Since I am a member of Inbox Dollars , I like to go to their site and access Coupons.com through it.  All the same coupons PLUS the bonus of ten cents added to my ID account for each redeemed coupon.  It’s great. 

Once I have all my coupons selected and printed, I sort them with the coupons I may have received with a receipt or in the mail.  I have an accordion folder that’s about 4″ tall where I have the coupons sorted by store, and I put them in by date.  I also have a slot for “manufacture food” and “manufacture dry goods” for the coupons that don’t have to be used at a specific store.  (The other slots in my accordion doohickey that I bought years ago in Target’s Dollar Spot hold rewards cards, receipts, and post-its and a pen if I forget my list at home and need to make another before entering a store.)

Then, check the advertisements for the stores you go to most frequently.

I have an app on my Android phone called Flipp that shows me most of my local sales ads.  I have marked which ones are my “favorites.”

Not all of the stores I like to go to have their ads available through Flipp.  Maybe you get a weekly newspaper, maybe you use a different app, or maybe you turn to Google each week to find what you’re looking for.

Personally, I use Flipp for Kroger, Aldi’s, WalMart, Target, and Fresh Thyme.  There’s a local meat market that I have pinned their website to a folder on my phone dedicated to saving money.

Finally, as I go through each ad, I write down what is on sale that I am interested in.  I mark down next to the items on my NEED, WANT, and COUPON lists which store has the best price.

I also write down things of interest that are on sale but that I don’t necessarily NEED but could possibly WANT in the future.  Or maybe I don’t NEED it now but will someday NEED it.  For instance, I buy cat litter when it is on sale and I buy as much as I can at the time.  Yes, I’ve marched through Target with almost 100 pounds of Tidy Cats in my cart.  It doesn’t go bad, every last grain will be used, and I NEED it so will buy it in bulk to save myself an emergency full-price purchase.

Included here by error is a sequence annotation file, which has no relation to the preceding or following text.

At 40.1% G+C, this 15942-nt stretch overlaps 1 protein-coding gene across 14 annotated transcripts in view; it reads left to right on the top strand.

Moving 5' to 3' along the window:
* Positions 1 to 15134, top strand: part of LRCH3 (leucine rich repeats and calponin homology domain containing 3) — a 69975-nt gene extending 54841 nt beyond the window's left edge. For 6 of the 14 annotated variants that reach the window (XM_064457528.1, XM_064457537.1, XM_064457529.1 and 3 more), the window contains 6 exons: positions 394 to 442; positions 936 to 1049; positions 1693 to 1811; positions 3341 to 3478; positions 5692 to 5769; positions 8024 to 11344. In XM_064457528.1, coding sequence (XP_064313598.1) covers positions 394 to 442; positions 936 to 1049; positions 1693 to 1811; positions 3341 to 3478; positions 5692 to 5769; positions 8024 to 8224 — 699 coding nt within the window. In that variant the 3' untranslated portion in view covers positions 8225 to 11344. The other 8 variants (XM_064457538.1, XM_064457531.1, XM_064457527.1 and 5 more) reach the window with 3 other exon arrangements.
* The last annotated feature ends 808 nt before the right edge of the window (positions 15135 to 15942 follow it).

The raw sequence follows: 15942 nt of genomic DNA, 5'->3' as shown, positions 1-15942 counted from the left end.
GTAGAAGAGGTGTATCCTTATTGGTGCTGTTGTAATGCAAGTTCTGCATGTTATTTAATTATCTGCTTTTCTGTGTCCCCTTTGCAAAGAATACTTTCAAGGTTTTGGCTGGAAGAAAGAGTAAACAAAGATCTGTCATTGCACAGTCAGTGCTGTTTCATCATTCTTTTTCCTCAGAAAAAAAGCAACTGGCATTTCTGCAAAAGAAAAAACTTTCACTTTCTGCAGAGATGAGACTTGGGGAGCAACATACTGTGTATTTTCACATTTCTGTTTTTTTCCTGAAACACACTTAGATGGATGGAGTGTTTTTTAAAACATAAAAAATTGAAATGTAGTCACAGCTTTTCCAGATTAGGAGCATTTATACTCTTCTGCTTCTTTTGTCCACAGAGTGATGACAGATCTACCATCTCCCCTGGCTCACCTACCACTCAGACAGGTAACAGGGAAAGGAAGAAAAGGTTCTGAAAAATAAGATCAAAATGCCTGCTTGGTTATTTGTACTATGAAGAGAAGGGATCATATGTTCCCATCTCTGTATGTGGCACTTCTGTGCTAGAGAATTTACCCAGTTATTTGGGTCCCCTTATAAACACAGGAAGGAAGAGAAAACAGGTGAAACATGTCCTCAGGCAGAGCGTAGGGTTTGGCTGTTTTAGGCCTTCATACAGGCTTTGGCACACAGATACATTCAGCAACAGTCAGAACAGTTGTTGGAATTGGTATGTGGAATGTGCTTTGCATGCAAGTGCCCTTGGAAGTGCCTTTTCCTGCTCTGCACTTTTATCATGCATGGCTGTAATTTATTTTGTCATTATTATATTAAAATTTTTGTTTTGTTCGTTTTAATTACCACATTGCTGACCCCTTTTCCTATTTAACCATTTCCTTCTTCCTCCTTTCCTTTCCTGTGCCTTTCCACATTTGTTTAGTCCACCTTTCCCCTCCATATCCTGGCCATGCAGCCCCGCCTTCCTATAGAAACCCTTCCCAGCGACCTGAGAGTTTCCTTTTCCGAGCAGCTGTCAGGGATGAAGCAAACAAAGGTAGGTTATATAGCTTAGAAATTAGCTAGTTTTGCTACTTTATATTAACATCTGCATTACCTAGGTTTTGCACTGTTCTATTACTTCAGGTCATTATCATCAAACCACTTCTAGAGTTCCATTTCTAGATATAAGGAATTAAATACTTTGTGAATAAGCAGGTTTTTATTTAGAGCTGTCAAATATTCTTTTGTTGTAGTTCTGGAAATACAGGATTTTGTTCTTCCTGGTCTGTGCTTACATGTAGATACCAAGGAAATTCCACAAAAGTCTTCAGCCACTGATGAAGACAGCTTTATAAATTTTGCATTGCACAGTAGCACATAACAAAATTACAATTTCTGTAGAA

That is how I shop each store once a month; that is how I save money and have extra food and supplies for hosting and donations.  THAT is how you can simplify your shopping and boost your savvy ways.

Typically, I hand-write everything, but since my penmanship is quite sloppy these days, I typed it up just for you.  Yes, you, dear reader.  Check out this handy-dandy PDF for an example of how I do it:

Shopping with Purpose Example

Notes on My Method

To really save with this method, make this into something you do only once or twice a month.  I mean, keep your eye on the weekly ads, but also build up your pantry and freezer so you won’t have to go shopping each week.  You’ll save even more!

Always consider what works best for you, too.  If you have only one item on your list for a certain store, it is not worth the time used and money saved to go to that store.

For instance, we buy our cheese at Walmart.  They carry two pound blocks of Cabot for an unbelievably low price.  It is always on our Walmart list, yet rarely is there anything else we buy there.  When we go to Walmart, we buy as many of those two pound blocks as we can.  No joke.  I’ll spend more than $30 on cheese.  That is so I don’t have to return to Walmart for another month.  In that month, there may be things added to the Walmart list, like Aveeno body lotion (not needed to be purchased too regularly but still best price around for something used almost daily around our house).